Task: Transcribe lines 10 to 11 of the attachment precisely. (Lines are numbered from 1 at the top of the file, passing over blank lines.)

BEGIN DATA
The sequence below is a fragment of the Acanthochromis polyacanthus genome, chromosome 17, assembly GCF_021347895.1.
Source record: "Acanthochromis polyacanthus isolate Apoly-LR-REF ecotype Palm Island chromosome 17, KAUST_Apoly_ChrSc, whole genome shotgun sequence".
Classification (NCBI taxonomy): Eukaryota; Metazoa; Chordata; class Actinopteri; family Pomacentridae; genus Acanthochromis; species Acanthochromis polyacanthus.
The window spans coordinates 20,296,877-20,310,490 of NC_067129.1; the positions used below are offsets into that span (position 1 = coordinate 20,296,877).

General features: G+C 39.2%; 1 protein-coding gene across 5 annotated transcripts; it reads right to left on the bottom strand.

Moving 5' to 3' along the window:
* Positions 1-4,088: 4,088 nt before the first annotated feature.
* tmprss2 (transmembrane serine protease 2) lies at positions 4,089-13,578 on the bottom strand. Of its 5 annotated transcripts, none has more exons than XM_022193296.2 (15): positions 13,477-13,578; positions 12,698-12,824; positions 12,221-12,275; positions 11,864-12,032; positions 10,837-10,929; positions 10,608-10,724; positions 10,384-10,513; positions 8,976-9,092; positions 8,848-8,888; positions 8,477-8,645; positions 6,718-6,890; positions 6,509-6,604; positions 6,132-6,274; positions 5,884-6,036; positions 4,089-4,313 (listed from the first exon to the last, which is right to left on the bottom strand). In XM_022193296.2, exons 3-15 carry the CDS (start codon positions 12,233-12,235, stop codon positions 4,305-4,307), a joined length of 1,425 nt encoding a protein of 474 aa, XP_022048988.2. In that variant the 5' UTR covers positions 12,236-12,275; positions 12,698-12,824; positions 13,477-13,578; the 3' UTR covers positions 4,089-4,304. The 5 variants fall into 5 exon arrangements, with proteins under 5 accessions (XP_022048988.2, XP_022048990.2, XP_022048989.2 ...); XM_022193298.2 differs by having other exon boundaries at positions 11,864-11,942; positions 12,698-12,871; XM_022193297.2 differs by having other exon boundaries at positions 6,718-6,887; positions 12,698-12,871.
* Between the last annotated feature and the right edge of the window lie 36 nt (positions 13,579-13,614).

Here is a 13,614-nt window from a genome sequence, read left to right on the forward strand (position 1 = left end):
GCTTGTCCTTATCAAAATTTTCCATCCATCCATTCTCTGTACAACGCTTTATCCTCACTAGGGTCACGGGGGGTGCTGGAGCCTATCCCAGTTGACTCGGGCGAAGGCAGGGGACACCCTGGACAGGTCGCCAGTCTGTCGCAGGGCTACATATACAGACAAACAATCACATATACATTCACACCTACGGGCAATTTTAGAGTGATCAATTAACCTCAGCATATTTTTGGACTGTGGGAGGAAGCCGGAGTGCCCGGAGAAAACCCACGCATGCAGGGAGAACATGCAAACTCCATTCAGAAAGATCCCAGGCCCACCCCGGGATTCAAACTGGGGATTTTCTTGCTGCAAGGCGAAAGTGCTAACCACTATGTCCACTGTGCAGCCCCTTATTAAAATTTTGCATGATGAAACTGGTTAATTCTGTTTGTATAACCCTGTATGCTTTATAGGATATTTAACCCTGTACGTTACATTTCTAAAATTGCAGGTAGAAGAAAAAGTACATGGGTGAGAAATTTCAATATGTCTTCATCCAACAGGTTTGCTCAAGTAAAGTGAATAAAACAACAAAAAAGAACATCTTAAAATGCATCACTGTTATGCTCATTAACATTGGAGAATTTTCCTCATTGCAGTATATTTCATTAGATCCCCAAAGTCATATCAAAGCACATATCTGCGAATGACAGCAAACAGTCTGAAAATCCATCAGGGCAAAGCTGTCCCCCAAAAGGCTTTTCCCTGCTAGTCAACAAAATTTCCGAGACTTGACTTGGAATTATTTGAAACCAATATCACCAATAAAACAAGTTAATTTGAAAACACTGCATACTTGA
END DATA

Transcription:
Here is a 13,614-nt window from a genome sequence, read left to right on the forward strand (position 1 = left end):
GCTTGTCCTTATCAAAATTTTCCATCCATCCATTCTCTGTACAACGCTTTATCCTCACTAGGGTCACGGGGGGTGCTGGAGCCTATCCCAGTTGACTCGGGCGAAGGCAGGGGACACCCTGGACAGGTCGCCAGTCTGTCGCAGGGCTACATATACAGACAAACAATCACATATACATTCACACCTACGGGCAATTTTAGAGTGATCAATTAACCTCAGCATATTTTTGGACTGTGGGAGGAAGCCGGAGTGCCCGGAGAAAACCCACGCATGCAGGGAGAACATGCAAACTCCATTCAGAAAGATCCCAGGCCCACCCCGGGATTCAAACTGGGGATTTTCTTGCTGCAAGGCGAAAGTGCTAACCACTATGTCCACTGTGCAGCCCCTTATTAAAATTTTGCATGATGAAACTGGTTAATTCTGTTTGTATAACCCTGTATGCTTTATAGGATATTTAACCCTGTACGTTACATTTCTAAAATTGCAGGTAGAAGAAAAAGTACATGGGTGAGAAATTTCAATATGTCTTCATCCAACAGGTTTGCTCAAGTAAAGTGAATAAAACAACAAAAAAGAACATCTTAAAATGCATCACTGTTATGCTCATTAACATTGGAGAATTTTCCTCATTGCAGTATATTTCATTAGATCCCCAAAGTCATATCAAAGCACATATCTGCGAATGACAGCAAACAGTCTGAAAATCCATCAGGGCAAAGCTGTCCCCCAAAAGGCTTTTCCCTGCTAGTCAACAAAATTTCCGAGACTTGACTTGGAATTATTTGAAACCAATATCACCAATAAAACAAGTTAATTTGAAAACACTGCATACTTGA